While Hong Kong’s latest budget seemed to have focused on financial issues, such as whether to distribute cash-handouts to local residents, finance chief Chan Mo-po also rolled out some incentives that target the elderly and allocate more resources to improve services for them in order to address the sharp growth in the city’s elderly population.
That includes launching a ten-year long development plan to add 3,000 to 4,000 beds in public hospitals. The Hospital Authority would receive a subvention of over HK$60 billion in the current fiscal year, marking the biggest increase in five years.
Meanwhile, the government is planning to add more health centers in all 18 districts in the city, with the first center ready to be set up in Kwai Tsing district later this year. HK$8 billion would be earmarked to increase district facilities, said Chan.
The elderly health-care voucher scheme also saw subsidies increased to HK$5,000 from HK$4,000, while the screening program for those at high risk of colorectal cancer would be extended to cover people aged between 50 to 75.
These are in addition to subsidies for local employers to hire retired seniors, including an on-the-job training allowance of up to HK$4,000 a month; and a four-year long pilot scheme to provide speech therapy services for elderly service providers, a move that would be welcomed by some 22,000 elders suffering from swallowing difficulties or speech impairment.
“The government will try its best to add elderly facilities when building public housing projects,” Chan added, although not many additional details regarding this were unveiled in the budget.
A total of about HK$1.2 billion in recurrent provision and HK$2.2 billion in non-recurrent expenditure were allocated this year for various measures to improve elderly services. The measures would be greatly welcomed by the city, as almost one in three Hong Kong residents will be aged 65 or above by 2041, according to data from the Statiscs Bureau.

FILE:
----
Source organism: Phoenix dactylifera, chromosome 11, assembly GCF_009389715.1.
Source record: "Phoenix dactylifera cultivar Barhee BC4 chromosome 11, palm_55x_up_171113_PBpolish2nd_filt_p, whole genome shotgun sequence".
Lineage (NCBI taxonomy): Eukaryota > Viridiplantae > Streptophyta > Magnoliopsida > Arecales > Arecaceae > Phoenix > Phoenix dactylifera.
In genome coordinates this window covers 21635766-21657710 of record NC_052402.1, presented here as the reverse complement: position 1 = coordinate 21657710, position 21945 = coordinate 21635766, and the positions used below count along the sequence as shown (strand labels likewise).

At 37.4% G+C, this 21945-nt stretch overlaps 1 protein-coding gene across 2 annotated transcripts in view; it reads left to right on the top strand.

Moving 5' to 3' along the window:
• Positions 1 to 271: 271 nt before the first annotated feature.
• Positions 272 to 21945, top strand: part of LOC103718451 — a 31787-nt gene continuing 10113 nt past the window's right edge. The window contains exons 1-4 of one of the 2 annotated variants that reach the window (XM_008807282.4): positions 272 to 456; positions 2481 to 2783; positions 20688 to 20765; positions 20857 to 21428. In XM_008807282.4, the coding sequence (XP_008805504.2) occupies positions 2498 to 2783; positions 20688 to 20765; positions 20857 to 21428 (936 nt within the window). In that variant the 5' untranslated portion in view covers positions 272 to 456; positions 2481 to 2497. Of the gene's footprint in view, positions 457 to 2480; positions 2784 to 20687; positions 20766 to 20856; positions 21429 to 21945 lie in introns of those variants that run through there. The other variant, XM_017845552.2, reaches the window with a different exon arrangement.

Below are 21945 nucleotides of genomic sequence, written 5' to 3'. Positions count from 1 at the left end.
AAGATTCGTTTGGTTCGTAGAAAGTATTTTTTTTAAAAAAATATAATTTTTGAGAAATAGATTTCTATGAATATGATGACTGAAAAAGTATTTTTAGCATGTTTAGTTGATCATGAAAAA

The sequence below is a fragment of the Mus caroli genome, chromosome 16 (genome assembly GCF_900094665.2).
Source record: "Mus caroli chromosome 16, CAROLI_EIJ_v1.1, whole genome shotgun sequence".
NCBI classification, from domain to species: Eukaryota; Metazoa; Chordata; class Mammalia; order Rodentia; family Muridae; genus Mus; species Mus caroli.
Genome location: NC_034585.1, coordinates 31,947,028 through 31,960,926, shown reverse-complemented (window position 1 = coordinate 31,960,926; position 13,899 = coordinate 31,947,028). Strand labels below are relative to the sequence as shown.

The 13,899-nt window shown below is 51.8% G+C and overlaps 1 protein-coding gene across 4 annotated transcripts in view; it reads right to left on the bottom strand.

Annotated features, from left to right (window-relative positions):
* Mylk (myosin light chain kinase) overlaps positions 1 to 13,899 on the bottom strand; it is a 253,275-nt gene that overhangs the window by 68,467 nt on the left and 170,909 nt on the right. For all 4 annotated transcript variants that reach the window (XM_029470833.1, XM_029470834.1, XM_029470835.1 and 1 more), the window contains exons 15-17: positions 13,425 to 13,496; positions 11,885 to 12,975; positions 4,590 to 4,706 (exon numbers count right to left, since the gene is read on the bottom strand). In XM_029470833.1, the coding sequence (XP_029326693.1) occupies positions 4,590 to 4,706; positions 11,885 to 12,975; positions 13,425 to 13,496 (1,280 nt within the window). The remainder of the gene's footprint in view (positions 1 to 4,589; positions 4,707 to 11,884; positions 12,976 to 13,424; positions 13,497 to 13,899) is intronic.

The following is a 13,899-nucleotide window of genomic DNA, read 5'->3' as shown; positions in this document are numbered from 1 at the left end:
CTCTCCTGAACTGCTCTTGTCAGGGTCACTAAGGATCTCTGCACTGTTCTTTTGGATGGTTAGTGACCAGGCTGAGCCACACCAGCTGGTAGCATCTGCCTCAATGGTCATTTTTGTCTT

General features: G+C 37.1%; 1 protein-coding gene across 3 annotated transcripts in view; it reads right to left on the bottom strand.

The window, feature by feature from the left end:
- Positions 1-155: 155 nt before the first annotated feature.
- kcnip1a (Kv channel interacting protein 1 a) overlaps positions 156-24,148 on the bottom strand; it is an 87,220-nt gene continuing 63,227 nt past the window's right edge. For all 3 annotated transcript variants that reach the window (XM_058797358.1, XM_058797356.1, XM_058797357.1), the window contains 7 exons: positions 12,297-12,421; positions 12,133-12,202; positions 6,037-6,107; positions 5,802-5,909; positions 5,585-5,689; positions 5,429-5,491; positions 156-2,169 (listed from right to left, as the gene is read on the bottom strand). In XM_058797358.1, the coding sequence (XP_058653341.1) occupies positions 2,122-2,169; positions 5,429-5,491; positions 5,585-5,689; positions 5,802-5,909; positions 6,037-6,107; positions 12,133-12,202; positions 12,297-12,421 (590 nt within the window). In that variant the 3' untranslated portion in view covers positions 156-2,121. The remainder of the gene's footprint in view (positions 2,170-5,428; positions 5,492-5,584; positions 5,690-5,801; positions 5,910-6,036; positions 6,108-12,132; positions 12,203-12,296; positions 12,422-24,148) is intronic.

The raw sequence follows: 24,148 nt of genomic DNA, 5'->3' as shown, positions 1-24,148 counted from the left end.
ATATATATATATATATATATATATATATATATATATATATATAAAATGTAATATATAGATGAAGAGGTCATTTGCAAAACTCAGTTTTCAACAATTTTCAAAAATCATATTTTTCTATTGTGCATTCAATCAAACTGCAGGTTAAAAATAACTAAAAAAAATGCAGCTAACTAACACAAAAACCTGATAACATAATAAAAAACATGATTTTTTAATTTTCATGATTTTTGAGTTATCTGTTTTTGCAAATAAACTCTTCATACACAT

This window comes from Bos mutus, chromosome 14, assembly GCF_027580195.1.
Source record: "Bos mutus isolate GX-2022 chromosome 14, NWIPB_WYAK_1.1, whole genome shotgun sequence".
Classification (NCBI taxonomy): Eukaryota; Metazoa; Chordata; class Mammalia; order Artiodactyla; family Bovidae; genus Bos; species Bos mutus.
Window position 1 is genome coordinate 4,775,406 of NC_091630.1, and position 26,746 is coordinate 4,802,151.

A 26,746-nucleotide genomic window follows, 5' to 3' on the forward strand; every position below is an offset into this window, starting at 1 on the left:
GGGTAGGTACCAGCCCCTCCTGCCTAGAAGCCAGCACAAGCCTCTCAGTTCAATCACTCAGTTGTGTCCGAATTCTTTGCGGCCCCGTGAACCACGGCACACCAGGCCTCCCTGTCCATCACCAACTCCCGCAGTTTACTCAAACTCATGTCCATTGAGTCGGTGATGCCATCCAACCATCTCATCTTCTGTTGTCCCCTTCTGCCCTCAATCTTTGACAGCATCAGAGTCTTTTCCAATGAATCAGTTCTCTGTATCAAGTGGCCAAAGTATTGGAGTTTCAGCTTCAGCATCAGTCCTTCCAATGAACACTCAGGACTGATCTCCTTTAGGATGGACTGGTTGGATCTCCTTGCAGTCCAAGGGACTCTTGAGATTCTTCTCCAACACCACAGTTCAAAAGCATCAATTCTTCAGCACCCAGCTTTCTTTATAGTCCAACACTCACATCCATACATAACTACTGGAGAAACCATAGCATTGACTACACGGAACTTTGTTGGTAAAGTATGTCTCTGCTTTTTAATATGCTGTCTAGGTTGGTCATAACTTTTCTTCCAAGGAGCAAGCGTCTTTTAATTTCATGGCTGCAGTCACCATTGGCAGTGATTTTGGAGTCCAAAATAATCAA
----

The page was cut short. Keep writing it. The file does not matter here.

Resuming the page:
However, not everyone is happy with the level of effort the government put in for the elderly. In particular, the accessibility of dentist services to the elderly remained worrying, according to Labour Party’s Fernando Cheung Chiu-hung.
At present, public dental services in the city mainly focus on providing emergency procedures as well as special oral care services for inpatients and those with special oral health needs.
In fact, Hong Kong has a much higher numbers of dentists compared with years ago in general, but Cheung noted that the long waiting times and limited access to normal dental check-ups for the elderly remained problematic, as the clinics only had a quota of about 900 places per week.
“If these were enough, the elderly would not need to queue in the early hours of the day for dental services,” Cheung said, adding that the shortage of dentists in the city is “shocking”. Hong Kong has a dentist to population ratio of 1:3021, according to government data in 2017, compared to 1:1,642 in the U.S..
While financial secretary Chan stressed in a recent radio talk show that the seniors could use the Elderly Health Care Voucher scheme for private dental services, Democratic Party lawmaker Andrew Wan Siu-Kin said not many were willing to spend their vouchers on dentists because the costs would be too high.
“They either find the voucher amount not enough to cover the dental services or worry about not having enough vouchers left to use if they suffer from other health problems,” said Wan.
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